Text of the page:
5. Headache Classification Committee of the International Headache Society (IHS) (2013). The International Classification of Headache Disorders, 3rd edition (beta version). Cephalalgia 33(9):629-808. DOI: 10.1177/0333102413485658
  6. Smith J. Acute Treatment of Migraine in Adults. In: UpToDate, Eichler A (Ed), UpToDate, Waltham, MA. (Accessed on December 23rd, 2019.)
  7. Russell MB, Ducros A (2011). Sporadic and familial hemiplegic migraine: pathophysiological mechanisms, clinical characteristics, diagnosis, and management. Lancet Neurology 10(5):457-70. DOI: 10.1016/S1474-4422(11)70048-5
  8. Friedman BW, West J, Vinson DR, Minen MT, Restivo A, Gallagher EJ (2015). Current management of migraine in US emergency departments: an analysis of the National Hospital Ambulatory Medical Care Survey. Cephalalgia 35(4):301.
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EM Reflections – January 2020

Thanks to Dr Paul Page for leading the discussions this month

Edited by Dr David Lewis 

 


Discussion Topics

  1. Esophageal Perforation

  2. Neonatal Status Epilepticus


Esophageal Perforation – Boerhaave syndrome

A spontaneous perforation of the esophagus that results from a sudden increase in intraesophageal pressure combined with negative intrathoracic pressure (eg, severe straining or vomiting) otherwise known as Effort Rupture.

Difficult diagnosis in first few hours due to nonspecific early symptoms. But, delayed diagnosis results in significant mortality. Diagnosis and surgery within 24 hours carries a 75% survival rate but drops to approximately 50% after a 24-hour delay and approximately 10% after 48 hours.

25 to 45 percent of patients have no clear history of vomiting, and those that do are often confusing with pain sometimes preceding vomiting due to coexisting pathologies e.g gastroenteritis, gastritis, pancreatitis etc.

Clinical manifestations — The clinical features of Boerhaave syndrome depend upon the location of the perforation (cervical, intrathoracic, or intra-abdominal), the degree of leakage, and the time elapsed since the injury occurred. Patients with Boerhaave syndrome often present with excruciating retrosternal chest pain due to an intrathoracic esophageal perforation. Although a history of severe retching and vomiting preceding the onset of pain has classically been associated with Boerhaave syndrome, approximately 25 to 45 percent of patients have no history of vomiting. Patients may have crepitus on palpation of the chest wall due to subcutaneous emphysema. In patients with mediastinal emphysema, mediastinal crackling with each heartbeat may be heard on auscultation especially if the patient is in the left lateral decubitus position (Hamman’s sign). However, these signs require at least an hour to develop after an esophageal perforation and even then are present in only a small proportion of patients. Within hours of the perforation, patients can develop odynophagia, dyspnea, and sepsis and have fever, tachypnea, tachycardia, cyanosis, and hypotension on physical examination. A pleural effusion may also be detected.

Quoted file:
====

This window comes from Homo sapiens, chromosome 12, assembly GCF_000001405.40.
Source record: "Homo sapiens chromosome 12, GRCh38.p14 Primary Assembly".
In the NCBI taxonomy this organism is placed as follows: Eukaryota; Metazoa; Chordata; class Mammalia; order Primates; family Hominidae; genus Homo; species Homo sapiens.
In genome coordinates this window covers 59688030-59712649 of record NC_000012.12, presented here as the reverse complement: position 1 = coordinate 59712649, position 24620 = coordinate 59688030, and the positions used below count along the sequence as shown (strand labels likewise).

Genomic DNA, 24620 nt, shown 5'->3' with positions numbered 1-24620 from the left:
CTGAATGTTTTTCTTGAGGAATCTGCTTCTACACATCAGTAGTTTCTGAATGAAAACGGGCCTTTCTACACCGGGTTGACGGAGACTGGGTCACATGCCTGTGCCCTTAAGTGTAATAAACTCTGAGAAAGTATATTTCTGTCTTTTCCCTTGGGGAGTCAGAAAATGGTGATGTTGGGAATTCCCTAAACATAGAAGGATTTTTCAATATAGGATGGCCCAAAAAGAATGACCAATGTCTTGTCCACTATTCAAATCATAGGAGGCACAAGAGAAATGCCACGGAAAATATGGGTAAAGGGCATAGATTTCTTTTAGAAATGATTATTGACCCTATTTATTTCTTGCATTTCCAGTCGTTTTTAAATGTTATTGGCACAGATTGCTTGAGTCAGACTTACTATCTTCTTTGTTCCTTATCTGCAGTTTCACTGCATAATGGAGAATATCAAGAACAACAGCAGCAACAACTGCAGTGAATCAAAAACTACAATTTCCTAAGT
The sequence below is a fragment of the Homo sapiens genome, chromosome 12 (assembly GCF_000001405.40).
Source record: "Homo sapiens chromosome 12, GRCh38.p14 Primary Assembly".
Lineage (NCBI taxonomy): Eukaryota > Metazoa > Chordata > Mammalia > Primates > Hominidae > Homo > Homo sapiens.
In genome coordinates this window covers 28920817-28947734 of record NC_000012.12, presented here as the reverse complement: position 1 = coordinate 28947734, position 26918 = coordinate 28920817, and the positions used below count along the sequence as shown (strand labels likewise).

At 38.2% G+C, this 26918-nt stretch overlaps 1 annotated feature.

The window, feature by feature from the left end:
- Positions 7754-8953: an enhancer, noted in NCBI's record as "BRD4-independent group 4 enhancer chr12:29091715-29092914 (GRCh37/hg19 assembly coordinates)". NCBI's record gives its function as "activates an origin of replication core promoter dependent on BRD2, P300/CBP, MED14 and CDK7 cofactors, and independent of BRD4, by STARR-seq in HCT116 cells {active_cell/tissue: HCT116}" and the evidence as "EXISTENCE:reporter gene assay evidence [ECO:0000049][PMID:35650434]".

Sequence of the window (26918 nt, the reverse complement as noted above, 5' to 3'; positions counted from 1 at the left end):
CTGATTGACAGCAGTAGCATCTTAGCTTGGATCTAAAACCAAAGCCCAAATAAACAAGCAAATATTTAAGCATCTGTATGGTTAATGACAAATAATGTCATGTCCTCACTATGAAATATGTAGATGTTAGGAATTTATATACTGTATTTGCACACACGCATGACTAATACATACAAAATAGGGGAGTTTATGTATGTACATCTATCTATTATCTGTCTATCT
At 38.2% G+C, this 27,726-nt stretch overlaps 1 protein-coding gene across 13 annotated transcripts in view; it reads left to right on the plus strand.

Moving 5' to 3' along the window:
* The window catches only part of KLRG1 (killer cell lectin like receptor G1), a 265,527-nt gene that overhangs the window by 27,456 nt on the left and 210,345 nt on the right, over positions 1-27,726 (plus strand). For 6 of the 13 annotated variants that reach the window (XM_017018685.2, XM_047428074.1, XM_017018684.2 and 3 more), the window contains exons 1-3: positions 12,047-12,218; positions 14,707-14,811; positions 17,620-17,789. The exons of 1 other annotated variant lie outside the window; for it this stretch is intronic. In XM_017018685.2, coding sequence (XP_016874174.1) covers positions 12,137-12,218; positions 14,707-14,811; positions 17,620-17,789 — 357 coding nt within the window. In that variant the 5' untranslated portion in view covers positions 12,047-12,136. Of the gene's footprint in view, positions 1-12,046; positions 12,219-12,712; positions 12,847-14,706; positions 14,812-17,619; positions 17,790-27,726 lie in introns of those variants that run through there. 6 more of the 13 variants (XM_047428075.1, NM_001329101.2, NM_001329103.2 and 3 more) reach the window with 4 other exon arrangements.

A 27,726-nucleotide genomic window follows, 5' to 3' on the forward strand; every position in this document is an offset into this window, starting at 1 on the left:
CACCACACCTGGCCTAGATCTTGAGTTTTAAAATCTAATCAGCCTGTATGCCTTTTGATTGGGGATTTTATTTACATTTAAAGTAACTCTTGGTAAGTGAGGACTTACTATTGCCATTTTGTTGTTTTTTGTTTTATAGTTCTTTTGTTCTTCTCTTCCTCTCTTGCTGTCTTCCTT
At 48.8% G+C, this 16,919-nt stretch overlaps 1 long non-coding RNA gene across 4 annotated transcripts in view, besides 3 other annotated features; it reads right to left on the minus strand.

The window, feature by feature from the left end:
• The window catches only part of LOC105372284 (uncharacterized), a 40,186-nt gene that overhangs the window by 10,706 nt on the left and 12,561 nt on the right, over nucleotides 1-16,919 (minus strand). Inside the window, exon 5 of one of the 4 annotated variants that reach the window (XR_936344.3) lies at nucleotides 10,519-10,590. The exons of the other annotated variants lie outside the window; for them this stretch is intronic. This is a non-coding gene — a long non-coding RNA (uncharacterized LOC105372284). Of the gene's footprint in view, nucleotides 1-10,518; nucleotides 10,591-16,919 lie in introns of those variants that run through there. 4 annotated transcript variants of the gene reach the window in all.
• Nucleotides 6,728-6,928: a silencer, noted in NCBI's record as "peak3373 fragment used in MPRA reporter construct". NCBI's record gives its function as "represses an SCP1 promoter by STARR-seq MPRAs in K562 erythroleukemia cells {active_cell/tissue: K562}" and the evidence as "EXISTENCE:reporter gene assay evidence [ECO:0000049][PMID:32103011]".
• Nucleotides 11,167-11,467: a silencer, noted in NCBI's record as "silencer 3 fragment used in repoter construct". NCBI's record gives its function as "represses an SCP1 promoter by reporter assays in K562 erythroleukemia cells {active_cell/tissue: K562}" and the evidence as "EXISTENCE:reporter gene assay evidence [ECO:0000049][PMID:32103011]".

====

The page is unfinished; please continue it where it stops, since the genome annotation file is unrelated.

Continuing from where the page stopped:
Patients with cervical perforations can present with neck pain, dysphagia or dysphonia.  Patients may have tenderness to palpation of the sternocleidomastoid muscle and crepitation due to the presence of cervical subcutaneous emphysema.

Patients with an intra-abdominal perforation often report epigastric pain that may radiate to the shoulder. Patients may also report back pain and an inability to lie supine or present with an acute (surgical) abdomen. As with intrathoracic perforation, sepsis may rapidly develop within hours of presentation.